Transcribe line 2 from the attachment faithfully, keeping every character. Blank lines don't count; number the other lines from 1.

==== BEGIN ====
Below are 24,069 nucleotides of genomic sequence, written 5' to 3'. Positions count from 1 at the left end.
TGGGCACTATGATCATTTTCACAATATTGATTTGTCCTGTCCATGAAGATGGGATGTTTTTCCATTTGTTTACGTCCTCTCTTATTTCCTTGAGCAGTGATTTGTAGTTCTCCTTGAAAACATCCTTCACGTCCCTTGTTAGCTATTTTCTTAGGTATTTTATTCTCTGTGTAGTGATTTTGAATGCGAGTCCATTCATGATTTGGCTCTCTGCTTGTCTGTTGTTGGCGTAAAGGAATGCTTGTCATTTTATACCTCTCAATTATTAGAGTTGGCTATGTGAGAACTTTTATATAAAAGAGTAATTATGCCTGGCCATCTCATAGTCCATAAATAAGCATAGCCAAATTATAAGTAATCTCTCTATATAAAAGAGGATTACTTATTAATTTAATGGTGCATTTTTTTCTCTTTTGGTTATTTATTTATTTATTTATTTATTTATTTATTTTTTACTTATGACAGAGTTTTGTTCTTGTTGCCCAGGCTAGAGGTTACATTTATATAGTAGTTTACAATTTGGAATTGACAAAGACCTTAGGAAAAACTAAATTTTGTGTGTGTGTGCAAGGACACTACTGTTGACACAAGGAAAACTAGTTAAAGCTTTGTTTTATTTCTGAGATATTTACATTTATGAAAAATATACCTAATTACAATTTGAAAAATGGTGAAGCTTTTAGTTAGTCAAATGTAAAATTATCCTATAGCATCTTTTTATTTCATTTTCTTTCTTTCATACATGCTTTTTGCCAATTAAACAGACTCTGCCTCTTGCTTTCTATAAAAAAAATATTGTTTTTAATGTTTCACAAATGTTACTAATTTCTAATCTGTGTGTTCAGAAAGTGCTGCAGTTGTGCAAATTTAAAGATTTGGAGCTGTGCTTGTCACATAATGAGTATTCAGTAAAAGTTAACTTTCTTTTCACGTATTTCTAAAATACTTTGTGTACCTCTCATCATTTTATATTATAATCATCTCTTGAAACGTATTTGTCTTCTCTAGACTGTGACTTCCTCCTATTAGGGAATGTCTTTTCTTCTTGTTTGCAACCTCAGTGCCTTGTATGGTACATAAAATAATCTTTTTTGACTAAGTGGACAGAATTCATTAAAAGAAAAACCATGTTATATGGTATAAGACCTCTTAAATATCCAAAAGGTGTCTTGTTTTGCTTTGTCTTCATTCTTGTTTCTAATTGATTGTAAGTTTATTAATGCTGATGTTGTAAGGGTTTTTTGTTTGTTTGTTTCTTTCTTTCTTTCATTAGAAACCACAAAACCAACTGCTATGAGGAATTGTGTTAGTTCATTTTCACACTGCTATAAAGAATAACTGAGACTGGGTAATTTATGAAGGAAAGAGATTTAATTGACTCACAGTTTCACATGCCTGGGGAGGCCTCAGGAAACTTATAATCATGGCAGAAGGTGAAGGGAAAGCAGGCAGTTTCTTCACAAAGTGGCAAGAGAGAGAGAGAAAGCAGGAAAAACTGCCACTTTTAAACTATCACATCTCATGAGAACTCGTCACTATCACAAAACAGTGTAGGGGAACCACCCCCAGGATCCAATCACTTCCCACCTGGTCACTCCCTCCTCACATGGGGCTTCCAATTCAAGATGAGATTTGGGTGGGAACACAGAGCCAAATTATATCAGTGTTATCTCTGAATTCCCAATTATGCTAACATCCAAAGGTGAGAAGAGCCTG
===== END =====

TGGGCACTATGATCATTTTCACAATATTGATTTGTCCTGTCCATGAAGATGGGATGTTTTTCCATTTGTTTACGTCCTCTCTTATTTCCTTGAGCAGTGATTTGTAGTTCTCCTTGAAAACATCCTTCACGTCCCTTGTTAGCTATTTTCTTAGGTATTTTATTCTCTGTGTAGTGATTTTGAATGCGAGTCCATTCATGATTTGGCTCTCTGCTTGTCTGTTGTTGGCGTAAAGGAATGCTTGTCATTTTATACCTCTCAATTATTAGAGTTGGCTATGTGAGAACTTTTATATAAAAGAGTAATTATGCCTGGCCATCTCATAGTCCATAAATAAGCATAGCCAAATTATAAGTAATCTCTCTATATAAAAGAGGATTACTTATTAATTTAATGGTGCATTTTTTTCTCTTTTGGTTATTTATTTATTTATTTATTTATTTATTTATTTTTTACTTATGACAGAGTTTTGTTCTTGTTGCCCAGGCTAGAGGTTACATTTATATAGTAGTTTACAATTTGGAATTGACAAAGACCTTAGGAAAAACTAAATTTTGTGTGTGTGTGCAAGGACACTACTGTTGACACAAGGAAAACTAGTTAAAGCTTTGTTTTATTTCTGAGATATTTACATTTATGAAAAATATACCTAATTACAATTTGAAAAATGGTGAAGCTTTTAGTTAGTCAAATGTAAAATTATCCTATAGCATCTTTTTATTTCATTTTCTTTCTTTCATACATGCTTTTTGCCAATTAAACAGACTCTGCCTCTTGCTTTCTATAAAAAAAATATTGTTTTTAATGTTTCACAAATGTTACTAATTTCTAATCTGTGTGTTCAGAAAGTGCTGCAGTTGTGCAAATTTAAAGATTTGGAGCTGTGCTTGTCACATAATGAGTATTCAGTAAAAGTTAACTTTCTTTTCACGTATTTCTAAAATACTTTGTGTACCTCTCATCATTTTATATTATAATCATCTCTTGAAACGTATTTGTCTTCTCTAGACTGTGACTTCCTCCTATTAGGGAATGTCTTTTCTTCTTGTTTGCAACCTCAGTGCCTTGTATGGTACATAAAATAATCTTTTTTGACTAAGTGGACAGAATTCATTAAAAGAAAAACCATGTTATATGGTATAAGACCTCTTAAATATCCAAAAGGTGTCTTGTTTTGCTTTGTCTTCATTCTTGTTTCTAATTGATTGTAAGTTTATTAATGCTGATGTTGTAAGGGTTTTTTGTTTGTTTGTTTCTTTCTTTCTTTCATTAGAAACCACAAAACCAACTGCTATGAGGAATTGTGTTAGTTCATTTTCACACTGCTATAAAGAATAACTGAGACTGGGTAATTTATGAAGGAAAGAGATTTAATTGACTCACAGTTTCACATGCCTGGGGAGGCCTCAGGAAACTTATAATCATGGCAGAAGGTGAAGGGAAAGCAGGCAGTTTCTTCACAAAGTGGCAAGAGAGAGAGAGAAAGCAGGAAAAACTGCCACTTTTAAACTATCACATCTCATGAGAACTCGTCACTATCACAAAACAGTGTAGGGGAACCACCCCCAGGATCCAATCACTTCCCACCTGGTCACTCCCTCCTCACATGGGGCTTCCAATTCAAGATGAGATTTGGGTGGGAACACAGAGCCAAATTATATCAGTGTTATCTCTGAATTCCCAATTATGCTAACATCCAAAGGTGAGAAGAGCCTG